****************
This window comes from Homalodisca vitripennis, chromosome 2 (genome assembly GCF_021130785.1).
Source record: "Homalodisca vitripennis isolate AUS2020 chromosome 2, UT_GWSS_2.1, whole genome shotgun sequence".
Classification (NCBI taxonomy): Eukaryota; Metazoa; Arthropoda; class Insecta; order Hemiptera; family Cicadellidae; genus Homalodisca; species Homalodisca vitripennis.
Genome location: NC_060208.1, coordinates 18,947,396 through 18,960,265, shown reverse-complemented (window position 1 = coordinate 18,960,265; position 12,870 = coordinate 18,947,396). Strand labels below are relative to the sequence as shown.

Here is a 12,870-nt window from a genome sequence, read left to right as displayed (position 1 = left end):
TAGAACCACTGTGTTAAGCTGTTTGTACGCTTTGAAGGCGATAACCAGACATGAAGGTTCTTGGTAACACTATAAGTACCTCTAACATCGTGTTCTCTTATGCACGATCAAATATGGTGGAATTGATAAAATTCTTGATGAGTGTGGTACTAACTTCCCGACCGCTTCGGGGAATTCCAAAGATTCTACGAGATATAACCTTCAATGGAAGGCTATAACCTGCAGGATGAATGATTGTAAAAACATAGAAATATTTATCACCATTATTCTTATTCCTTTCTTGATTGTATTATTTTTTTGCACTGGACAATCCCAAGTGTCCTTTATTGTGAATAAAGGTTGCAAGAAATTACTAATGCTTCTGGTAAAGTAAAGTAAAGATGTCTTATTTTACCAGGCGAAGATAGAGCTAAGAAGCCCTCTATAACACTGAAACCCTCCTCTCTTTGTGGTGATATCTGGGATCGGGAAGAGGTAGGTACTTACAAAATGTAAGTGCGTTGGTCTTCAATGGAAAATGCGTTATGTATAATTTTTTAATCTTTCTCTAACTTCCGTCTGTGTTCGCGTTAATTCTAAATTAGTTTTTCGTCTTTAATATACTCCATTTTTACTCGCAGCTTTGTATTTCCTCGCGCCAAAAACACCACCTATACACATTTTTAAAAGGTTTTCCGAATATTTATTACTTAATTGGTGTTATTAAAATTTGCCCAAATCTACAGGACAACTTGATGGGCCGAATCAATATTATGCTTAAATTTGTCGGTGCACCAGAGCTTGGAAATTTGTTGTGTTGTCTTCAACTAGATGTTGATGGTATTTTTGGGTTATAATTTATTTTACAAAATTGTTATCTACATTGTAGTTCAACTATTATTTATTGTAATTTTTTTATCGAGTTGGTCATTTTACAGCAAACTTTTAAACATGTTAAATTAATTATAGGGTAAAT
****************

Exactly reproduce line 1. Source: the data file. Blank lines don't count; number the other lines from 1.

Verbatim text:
This window comes from Homalodisca vitripennis, chromosome 2 (genome assembly GCF_021130785.1).